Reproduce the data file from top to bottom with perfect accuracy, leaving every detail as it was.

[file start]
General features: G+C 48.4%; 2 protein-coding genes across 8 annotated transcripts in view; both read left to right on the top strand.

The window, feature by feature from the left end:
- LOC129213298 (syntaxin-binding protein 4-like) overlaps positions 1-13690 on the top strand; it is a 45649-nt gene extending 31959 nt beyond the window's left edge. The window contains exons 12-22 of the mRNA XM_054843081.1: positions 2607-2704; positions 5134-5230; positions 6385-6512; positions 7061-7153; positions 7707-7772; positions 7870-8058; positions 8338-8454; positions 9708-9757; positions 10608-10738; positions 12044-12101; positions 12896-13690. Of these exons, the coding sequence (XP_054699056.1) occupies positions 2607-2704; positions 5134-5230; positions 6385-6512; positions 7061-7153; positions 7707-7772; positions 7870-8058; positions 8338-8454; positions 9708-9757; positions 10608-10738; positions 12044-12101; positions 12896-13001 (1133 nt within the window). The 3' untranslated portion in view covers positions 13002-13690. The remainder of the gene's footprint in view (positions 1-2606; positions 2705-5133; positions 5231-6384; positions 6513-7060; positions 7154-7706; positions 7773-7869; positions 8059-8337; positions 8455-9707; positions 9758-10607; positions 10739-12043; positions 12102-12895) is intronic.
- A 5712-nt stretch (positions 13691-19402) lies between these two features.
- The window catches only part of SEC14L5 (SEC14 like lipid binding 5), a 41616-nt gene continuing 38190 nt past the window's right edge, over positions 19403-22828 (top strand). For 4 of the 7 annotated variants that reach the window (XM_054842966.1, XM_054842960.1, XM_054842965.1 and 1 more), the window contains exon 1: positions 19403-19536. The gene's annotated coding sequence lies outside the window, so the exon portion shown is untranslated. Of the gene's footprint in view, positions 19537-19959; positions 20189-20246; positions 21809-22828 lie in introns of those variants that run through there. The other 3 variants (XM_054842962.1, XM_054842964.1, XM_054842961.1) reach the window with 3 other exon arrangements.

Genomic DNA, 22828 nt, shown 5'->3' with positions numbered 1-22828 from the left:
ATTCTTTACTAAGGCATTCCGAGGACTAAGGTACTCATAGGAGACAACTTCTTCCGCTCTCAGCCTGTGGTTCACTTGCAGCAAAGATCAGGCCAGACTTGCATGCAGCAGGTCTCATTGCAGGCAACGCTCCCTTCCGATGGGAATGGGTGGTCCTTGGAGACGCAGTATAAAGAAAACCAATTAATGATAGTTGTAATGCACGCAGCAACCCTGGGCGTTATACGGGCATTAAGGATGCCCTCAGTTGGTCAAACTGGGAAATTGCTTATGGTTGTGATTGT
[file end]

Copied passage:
General features: G+C 48.4%; 2 protein-coding genes across 8 annotated transcripts in view; both read left to right on the top strand.

The window, feature by feature from the left end:
- LOC129213298 (syntaxin-binding protein 4-like) overlaps positions 1-13690 on the top strand; it is a 45649-nt gene extending 31959 nt beyond the window's left edge. The window contains exons 12-22 of the mRNA XM_054843081.1: positions 2607-2704; positions 5134-5230; positions 6385-6512; positions 7061-7153; positions 7707-7772; positions 7870-8058; positions 8338-8454; positions 9708-9757; positions 10608-10738; positions 12044-12101; positions 12896-13690. Of these exons, the coding sequence (XP_054699056.1) occupies positions 2607-2704; positions 5134-5230; positions 6385-6512; positions 7061-7153; positions 7707-7772; positions 7870-8058; positions 8338-8454; positions 9708-9757; positions 10608-10738; positions 12044-12101; positions 12896-13001 (1133 nt within the window). The 3' untranslated portion in view covers positions 13002-13690. The remainder of the gene's footprint in view (positions 1-2606; positions 2705-5133; positions 5231-6384; positions 6513-7060; positions 7154-7706; positions 7773-7869; positions 8059-8337; positions 8455-9707; positions 9758-10607; positions 10739-12043; positions 12102-12895) is intronic.
- A 5712-nt stretch (positions 13691-19402) lies between these two features.
- The window catches only part of SEC14L5 (SEC14 like lipid binding 5), a 41616-nt gene continuing 38190 nt past the window's right edge, over positions 19403-22828 (top strand). For 4 of the 7 annotated variants that reach the window (XM_054842966.1, XM_054842960.1, XM_054842965.1 and 1 more), the window contains exon 1: positions 19403-19536. The gene's annotated coding sequence lies outside the window, so the exon portion shown is untranslated. Of the gene's footprint in view, positions 19537-19959; positions 20189-20246; positions 21809-22828 lie in introns of those variants that run through there. The other 3 variants (XM_054842962.1, XM_054842964.1, XM_054842961.1) reach the window with 3 other exon arrangements.

Genomic DNA, 22828 nt, shown 5'->3' with positions numbered 1-22828 from the left:
ATTCTTTACTAAGGCATTCCGAGGACTAAGGTACTCATAGGAGACAACTTCTTCCGCTCTCAGCCTGTGGTTCACTTGCAGCAAAGATCAGGCCAGACTTGCATGCAGCAGGTCTCATTGCAGGCAACGCTCCCTTCCGATGGGAATGGGTGGTCCTTGGAGACGCAGTATAAAGAAAACCAATTAATGATAGTTGTAATGCACGCAGCAACCCTGGGCGTTATACGGGCATTAAGGATGCCCTCAGTTGGTCAAACTGGGAAATTGCTTATGGTTGTGATTGT